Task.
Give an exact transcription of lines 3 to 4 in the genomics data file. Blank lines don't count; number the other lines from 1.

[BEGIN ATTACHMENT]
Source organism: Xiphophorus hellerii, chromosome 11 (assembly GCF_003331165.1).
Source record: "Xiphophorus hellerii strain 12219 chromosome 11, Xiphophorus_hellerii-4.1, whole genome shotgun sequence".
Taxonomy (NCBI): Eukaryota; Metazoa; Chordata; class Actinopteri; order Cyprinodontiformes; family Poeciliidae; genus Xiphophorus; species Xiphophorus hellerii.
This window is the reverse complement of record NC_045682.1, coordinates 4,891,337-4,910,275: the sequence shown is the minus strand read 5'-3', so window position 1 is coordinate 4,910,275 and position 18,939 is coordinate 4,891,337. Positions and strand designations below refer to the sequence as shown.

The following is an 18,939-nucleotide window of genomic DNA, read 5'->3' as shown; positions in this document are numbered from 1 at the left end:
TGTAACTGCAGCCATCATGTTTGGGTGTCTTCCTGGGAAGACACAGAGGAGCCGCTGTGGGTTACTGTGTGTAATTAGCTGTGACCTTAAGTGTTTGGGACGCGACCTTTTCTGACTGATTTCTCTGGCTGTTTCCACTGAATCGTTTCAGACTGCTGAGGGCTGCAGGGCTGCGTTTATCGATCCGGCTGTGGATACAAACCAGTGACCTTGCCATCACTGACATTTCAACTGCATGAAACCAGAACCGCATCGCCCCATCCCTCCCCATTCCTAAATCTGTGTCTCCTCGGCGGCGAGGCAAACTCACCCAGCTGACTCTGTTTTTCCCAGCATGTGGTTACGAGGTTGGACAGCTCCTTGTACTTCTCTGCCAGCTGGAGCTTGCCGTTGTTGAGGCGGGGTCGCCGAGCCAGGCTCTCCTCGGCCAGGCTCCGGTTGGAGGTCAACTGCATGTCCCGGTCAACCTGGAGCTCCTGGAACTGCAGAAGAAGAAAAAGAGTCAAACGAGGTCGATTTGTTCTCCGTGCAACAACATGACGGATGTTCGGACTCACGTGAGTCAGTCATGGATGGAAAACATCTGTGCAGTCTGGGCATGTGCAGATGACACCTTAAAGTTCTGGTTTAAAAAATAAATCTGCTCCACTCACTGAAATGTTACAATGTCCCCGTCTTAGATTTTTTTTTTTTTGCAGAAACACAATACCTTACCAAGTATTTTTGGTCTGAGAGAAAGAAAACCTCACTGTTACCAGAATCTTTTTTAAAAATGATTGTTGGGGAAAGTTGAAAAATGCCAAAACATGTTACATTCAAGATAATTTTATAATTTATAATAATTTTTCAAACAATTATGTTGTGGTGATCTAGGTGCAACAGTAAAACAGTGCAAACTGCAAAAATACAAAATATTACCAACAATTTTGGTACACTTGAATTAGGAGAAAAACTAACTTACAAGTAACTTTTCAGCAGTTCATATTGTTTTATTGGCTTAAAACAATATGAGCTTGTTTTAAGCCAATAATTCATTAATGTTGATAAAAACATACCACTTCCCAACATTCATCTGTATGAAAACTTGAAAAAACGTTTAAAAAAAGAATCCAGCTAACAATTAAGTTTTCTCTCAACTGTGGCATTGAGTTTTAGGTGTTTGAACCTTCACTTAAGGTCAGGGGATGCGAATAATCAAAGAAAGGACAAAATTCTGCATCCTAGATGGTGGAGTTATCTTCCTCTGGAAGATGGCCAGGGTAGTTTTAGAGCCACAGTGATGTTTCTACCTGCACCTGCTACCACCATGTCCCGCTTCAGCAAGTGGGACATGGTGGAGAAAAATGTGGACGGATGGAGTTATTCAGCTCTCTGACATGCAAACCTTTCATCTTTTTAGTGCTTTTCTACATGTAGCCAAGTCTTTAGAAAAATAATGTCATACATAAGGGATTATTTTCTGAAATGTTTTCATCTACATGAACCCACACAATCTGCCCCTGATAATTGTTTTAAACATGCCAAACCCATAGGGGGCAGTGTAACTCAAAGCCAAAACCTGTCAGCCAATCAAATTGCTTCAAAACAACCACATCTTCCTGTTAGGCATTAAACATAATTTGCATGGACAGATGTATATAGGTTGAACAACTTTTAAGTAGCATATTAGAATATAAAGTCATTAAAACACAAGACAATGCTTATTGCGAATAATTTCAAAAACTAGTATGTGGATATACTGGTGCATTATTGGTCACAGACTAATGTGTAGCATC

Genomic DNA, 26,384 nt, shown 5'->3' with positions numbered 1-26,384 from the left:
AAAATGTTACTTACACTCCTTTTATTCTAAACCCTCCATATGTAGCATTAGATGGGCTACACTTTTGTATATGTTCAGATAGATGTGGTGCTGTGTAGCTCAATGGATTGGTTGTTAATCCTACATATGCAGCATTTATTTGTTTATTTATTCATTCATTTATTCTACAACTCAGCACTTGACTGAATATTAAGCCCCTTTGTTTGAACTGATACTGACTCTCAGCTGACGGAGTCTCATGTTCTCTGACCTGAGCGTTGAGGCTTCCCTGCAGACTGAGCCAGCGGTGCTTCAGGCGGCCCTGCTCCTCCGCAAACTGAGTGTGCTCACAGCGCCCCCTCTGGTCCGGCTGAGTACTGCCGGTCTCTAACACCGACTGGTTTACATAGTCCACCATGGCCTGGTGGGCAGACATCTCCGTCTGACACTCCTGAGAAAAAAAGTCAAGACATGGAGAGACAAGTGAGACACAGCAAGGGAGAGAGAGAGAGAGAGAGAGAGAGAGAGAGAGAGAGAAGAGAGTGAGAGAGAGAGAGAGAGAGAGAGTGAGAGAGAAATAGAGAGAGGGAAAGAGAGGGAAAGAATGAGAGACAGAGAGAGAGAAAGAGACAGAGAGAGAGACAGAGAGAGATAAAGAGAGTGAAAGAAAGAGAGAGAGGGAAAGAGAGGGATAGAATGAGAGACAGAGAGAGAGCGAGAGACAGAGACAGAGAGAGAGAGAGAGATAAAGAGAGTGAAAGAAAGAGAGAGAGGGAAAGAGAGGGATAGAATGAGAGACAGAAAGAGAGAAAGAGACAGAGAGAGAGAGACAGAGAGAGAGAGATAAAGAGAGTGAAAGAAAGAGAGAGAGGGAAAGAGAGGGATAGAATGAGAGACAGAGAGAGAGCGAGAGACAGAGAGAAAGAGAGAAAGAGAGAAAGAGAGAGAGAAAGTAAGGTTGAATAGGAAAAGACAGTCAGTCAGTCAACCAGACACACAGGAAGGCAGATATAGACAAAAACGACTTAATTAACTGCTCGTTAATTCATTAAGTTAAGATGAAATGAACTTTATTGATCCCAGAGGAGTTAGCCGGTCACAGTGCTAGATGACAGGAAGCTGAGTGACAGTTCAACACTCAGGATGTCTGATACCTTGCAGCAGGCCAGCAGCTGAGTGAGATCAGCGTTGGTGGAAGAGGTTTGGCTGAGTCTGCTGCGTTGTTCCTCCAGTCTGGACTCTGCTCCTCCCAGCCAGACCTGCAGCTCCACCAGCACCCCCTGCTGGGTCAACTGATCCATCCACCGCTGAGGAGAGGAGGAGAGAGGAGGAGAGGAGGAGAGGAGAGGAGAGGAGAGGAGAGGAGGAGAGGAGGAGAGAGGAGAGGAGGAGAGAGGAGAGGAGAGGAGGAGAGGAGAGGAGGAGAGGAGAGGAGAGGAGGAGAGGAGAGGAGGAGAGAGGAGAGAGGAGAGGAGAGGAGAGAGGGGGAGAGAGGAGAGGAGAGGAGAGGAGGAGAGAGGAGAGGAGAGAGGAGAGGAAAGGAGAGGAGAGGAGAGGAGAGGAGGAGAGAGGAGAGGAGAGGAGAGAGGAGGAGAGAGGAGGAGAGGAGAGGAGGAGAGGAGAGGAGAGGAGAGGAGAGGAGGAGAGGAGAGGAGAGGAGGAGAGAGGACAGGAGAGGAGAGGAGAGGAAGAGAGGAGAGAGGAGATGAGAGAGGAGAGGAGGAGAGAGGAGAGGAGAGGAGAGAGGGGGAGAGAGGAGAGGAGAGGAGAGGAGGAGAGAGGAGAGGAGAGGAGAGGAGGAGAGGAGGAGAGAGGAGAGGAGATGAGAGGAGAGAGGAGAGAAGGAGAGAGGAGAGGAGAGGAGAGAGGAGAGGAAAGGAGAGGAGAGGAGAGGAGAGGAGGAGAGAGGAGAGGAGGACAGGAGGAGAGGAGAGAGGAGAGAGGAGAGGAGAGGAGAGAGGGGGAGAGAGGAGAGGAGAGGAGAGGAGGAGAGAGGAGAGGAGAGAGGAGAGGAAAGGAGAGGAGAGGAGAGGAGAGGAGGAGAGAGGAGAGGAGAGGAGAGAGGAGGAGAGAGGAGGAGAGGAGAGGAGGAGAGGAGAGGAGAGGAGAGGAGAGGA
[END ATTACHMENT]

Taxonomy (NCBI): Eukaryota; Metazoa; Chordata; class Actinopteri; order Cyprinodontiformes; family Poeciliidae; genus Xiphophorus; species Xiphophorus hellerii.
This window is the reverse complement of record NC_045682.1, coordinates 4,891,337-4,910,275: the sequence shown is the minus strand read 5'-3', so window position 1 is coordinate 4,910,275 and position 18,939 is coordinate 4,891,337. Positions and strand designations below refer to the sequence as shown.